The Trinidad and Tobago government on Saturday outlined new protocols for entry into the country as it eased slightly some of the existing measures in place to curb the spread of the coronavirus (COVID-19).
Prime Minister Dr. Keith Rowley, speaking at a news conference, made it clear that it would be impossible for all nationals wanting to come home for the Christmas Season to be accommodated.
“This is the demand of the pandemic,” Rowley said as National Security Minister Stuart Young announced that the new measures would go into effect from November 15.
Young said that persons entering Trinidad and Tobago would now have to be in possession of a negative PCR test done two days prior to arrival and that they would be placed in state quarantine facilities, mainly hotels, for the next seven days, and released only after testing negative after the sixth day in quarantine.
Young said that as of last Friday, 13, 042 nationals and residents have applied to re-enter the island and that 7, 204 exemptions had been granted.
But he said he has noticed a new situation, where many persons who had been allowed to leave the country, were now trying to re-enter as quickly as possible having completed the purpose of their visit overseas.
Young made it clear, these people would have to join the queue of persons wishing to return home. He said Trinidad and Tobago were undertaking repatriation flights from Barbados and the United States and to a lesser extent, Canada every 10 days.
“It would not be possible for everybody who wants to come home for the Christmas to do so,” Rowley said, announcing also that restaurants would now be allowed to have in-house dining at 50 per cent capacity, with the relevant social distancing in place.
Rowley said that food outlets inside cinemas would be allowed to operate once the patrons are keeping to the precools of wearing masks and engaged in social distancing. He said that all sporting teams engaged in preparation for international competitions will be allowed to engage in full activity and that the state-owned Caribbean Airlines would be encouraged to improve schedule flights between Trinidad and Tobago.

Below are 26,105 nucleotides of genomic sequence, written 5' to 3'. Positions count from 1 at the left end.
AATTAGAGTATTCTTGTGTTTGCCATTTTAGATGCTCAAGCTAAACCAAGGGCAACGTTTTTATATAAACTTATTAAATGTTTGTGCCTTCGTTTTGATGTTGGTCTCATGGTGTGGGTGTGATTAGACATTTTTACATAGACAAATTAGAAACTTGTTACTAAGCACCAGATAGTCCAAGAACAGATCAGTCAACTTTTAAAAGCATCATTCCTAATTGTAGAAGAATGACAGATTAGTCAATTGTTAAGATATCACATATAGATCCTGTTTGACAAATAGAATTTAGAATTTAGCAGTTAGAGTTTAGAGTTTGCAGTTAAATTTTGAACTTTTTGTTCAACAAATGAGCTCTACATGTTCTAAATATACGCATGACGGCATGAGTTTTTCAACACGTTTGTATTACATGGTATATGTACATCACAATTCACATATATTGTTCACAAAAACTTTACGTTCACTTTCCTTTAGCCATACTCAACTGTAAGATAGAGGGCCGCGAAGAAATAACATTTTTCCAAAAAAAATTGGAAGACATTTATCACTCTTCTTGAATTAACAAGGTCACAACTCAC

But Rowley said that the restrictions in place regarding the operations of bars and the entertainment industry would remain ‘for a little while longer” noting that the consumption of alcohol and congregation of persons were among the factors that could contribute to the spread of the virus.
Rowley told reporters that given the progress made to date, he was also hoping that schools would re-open in January next year, reiterating that Trinidad and Tobago would have to continue with the efforts aimed at curbing the spread of the virus, for which there is no known cure or vaccine.
He said he is aware of people being impatient at the situation and “grasping for a perfect state now,” but he warned “if we do not let the science guide us…we would throw out everything we have done in the past”.
He warned against joining other countries that were being forced to enter into lockdown situations, saying that the present situation is ‘miniscule if we have to go back to the state we were in in April”.
Rowley said it is “not my intention to risk the gains we have made,” adding “ I am hoping to get our students back in school in January” but that there will be no Carnival celebrations next year.
Trinidad and Tobago has recorded 5, 798 positive cases of the virus with 111 deaths.